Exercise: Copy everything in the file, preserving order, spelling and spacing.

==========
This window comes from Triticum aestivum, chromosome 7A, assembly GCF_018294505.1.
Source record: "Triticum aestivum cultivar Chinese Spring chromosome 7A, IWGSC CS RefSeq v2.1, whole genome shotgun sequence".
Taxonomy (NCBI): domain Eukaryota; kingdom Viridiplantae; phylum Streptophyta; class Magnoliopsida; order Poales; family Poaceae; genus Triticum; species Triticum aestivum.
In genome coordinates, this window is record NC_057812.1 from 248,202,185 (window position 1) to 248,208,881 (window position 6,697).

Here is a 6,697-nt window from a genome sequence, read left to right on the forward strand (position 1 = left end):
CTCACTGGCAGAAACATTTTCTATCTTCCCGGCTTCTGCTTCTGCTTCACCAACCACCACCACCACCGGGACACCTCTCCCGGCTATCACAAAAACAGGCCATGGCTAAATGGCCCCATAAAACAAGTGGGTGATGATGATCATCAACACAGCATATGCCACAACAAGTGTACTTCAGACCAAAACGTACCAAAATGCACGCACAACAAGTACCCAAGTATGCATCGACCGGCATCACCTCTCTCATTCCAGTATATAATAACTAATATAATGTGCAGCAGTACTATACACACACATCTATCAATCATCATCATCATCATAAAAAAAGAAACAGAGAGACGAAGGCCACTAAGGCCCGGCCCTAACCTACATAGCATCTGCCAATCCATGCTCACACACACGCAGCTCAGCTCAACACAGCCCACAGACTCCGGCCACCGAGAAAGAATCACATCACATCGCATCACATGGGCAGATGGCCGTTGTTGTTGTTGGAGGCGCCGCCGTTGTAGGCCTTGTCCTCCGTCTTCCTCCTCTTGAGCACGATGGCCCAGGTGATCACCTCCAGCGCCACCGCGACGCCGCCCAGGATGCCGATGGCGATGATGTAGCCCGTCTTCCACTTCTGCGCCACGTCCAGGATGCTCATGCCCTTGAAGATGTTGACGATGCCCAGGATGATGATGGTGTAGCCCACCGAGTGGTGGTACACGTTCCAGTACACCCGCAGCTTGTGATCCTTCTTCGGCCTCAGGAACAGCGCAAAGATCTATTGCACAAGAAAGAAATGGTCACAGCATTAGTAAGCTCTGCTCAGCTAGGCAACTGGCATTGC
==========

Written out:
This window comes from Triticum aestivum, chromosome 7A, assembly GCF_018294505.1.
Source record: "Triticum aestivum cultivar Chinese Spring chromosome 7A, IWGSC CS RefSeq v2.1, whole genome shotgun sequence".
Taxonomy (NCBI): domain Eukaryota; kingdom Viridiplantae; phylum Streptophyta; class Magnoliopsida; order Poales; family Poaceae; genus Triticum; species Triticum aestivum.
In genome coordinates, this window is record NC_057812.1 from 248,202,185 (window position 1) to 248,208,881 (window position 6,697).

Here is a 6,697-nt window from a genome sequence, read left to right on the forward strand (position 1 = left end):
CTCACTGGCAGAAACATTTTCTATCTTCCCGGCTTCTGCTTCTGCTTCACCAACCACCACCACCACCGGGACACCTCTCCCGGCTATCACAAAAACAGGCCATGGCTAAATGGCCCCATAAAACAAGTGGGTGATGATGATCATCAACACAGCATATGCCACAACAAGTGTACTTCAGACCAAAACGTACCAAAATGCACGCACAACAAGTACCCAAGTATGCATCGACCGGCATCACCTCTCTCATTCCAGTATATAATAACTAATATAATGTGCAGCAGTACTATACACACACATCTATCAATCATCATCATCATCATAAAAAAAGAAACAGAGAGACGAAGGCCACTAAGGCCCGGCCCTAACCTACATAGCATCTGCCAATCCATGCTCACACACACGCAGCTCAGCTCAACACAGCCCACAGACTCCGGCCACCGAGAAAGAATCACATCACATCGCATCACATGGGCAGATGGCCGTTGTTGTTGTTGGAGGCGCCGCCGTTGTAGGCCTTGTCCTCCGTCTTCCTCCTCTTGAGCACGATGGCCCAGGTGATCACCTCCAGCGCCACCGCGACGCCGCCCAGGATGCCGATGGCGATGATGTAGCCCGTCTTCCACTTCTGCGCCACGTCCAGGATGCTCATGCCCTTGAAGATGTTGACGATGCCCAGGATGATGATGGTGTAGCCCACCGAGTGGTGGTACACGTTCCAGTACACCCGCAGCTTGTGATCCTTCTTCGGCCTCAGGAACAGCGCAAAGATCTATTGCACAAGAAAGAAATGGTCACAGCATTAGTAAGCTCTGCTCAGCTAGGCAACTGGCATTGC